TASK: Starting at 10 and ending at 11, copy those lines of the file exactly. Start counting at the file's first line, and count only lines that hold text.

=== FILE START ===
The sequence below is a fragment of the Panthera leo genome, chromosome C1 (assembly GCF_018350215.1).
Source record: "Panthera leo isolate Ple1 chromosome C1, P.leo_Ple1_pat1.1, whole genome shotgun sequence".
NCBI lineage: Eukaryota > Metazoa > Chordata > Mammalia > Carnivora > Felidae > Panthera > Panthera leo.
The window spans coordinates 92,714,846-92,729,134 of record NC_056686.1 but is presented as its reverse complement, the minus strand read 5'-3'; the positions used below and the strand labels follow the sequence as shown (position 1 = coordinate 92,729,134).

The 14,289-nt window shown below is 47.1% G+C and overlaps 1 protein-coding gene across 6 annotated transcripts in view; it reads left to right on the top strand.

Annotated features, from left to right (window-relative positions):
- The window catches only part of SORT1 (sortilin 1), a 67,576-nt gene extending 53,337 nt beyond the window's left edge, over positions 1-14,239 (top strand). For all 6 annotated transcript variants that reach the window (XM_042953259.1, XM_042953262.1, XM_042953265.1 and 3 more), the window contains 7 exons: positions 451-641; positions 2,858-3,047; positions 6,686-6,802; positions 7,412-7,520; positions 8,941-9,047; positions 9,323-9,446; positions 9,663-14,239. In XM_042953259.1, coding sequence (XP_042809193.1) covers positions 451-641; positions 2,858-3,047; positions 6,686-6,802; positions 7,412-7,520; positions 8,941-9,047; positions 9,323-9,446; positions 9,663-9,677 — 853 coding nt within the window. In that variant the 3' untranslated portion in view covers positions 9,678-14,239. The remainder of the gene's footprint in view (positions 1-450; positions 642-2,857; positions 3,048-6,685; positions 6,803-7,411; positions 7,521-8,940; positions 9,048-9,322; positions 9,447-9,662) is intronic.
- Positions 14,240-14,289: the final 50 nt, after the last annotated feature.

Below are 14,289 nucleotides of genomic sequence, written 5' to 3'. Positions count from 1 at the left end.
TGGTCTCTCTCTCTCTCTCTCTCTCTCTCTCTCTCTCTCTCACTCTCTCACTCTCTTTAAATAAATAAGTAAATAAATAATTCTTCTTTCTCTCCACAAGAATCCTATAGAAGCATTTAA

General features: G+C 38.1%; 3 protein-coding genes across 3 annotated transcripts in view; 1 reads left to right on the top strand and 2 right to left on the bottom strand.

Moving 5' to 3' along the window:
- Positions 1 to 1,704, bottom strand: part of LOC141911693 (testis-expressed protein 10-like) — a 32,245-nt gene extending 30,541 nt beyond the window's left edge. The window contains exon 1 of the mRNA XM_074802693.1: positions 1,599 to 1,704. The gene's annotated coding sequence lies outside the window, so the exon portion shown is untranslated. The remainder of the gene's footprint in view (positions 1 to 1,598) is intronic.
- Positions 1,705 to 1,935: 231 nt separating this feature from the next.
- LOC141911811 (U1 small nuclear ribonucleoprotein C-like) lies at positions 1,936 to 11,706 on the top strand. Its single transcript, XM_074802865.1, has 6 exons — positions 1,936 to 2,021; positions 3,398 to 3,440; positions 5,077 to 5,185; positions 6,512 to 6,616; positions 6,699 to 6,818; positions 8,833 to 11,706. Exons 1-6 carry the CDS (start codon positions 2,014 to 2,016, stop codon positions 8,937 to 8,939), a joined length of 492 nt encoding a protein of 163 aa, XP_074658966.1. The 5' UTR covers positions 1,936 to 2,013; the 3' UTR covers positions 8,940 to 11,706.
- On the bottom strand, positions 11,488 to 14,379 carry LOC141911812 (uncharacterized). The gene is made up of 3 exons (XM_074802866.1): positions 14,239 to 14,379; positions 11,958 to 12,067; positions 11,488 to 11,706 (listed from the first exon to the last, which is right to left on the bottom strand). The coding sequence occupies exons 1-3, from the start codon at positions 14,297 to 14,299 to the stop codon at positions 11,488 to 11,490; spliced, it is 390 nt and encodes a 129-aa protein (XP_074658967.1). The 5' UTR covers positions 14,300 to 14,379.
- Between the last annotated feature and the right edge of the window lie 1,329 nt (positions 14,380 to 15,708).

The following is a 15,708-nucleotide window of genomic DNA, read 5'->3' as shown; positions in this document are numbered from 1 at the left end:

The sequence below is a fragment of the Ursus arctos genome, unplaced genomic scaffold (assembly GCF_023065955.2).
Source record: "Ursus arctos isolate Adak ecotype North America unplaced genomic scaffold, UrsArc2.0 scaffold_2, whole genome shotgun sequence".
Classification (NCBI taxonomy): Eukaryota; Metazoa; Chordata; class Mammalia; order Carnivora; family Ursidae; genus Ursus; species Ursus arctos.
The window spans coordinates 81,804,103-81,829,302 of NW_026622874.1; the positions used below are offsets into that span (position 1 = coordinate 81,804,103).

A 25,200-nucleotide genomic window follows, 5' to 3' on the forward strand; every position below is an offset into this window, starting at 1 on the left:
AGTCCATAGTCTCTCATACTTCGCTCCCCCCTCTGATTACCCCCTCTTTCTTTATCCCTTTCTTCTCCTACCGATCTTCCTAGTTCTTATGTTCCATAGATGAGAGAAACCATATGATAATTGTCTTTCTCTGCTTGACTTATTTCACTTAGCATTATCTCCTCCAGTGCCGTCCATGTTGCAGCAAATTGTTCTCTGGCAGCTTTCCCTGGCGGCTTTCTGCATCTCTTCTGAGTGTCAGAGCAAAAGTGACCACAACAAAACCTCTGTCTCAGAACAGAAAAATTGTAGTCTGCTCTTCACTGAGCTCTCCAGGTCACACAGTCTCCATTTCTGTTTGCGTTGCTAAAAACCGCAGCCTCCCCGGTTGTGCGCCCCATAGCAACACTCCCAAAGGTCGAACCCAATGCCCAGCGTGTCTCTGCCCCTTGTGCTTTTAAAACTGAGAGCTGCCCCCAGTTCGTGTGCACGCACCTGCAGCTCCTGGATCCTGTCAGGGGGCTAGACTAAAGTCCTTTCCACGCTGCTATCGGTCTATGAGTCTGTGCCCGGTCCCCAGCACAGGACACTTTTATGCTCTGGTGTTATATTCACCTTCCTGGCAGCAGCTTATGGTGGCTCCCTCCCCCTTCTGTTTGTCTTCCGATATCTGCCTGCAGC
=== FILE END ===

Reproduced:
TGGTCTCTCTCTCTCTCTCTCTCTCTCTCTCTCTCTCTCTCACTCTCTCACTCTCTTTAAATAAATAAGTAAATAAATAATTCTTCTTTCTCTCCACAAGAATCCTATAGAAGCATTTAA

General features: G+C 38.1%; 3 protein-coding genes across 3 annotated transcripts in view; 1 reads left to right on the top strand and 2 right to left on the bottom strand.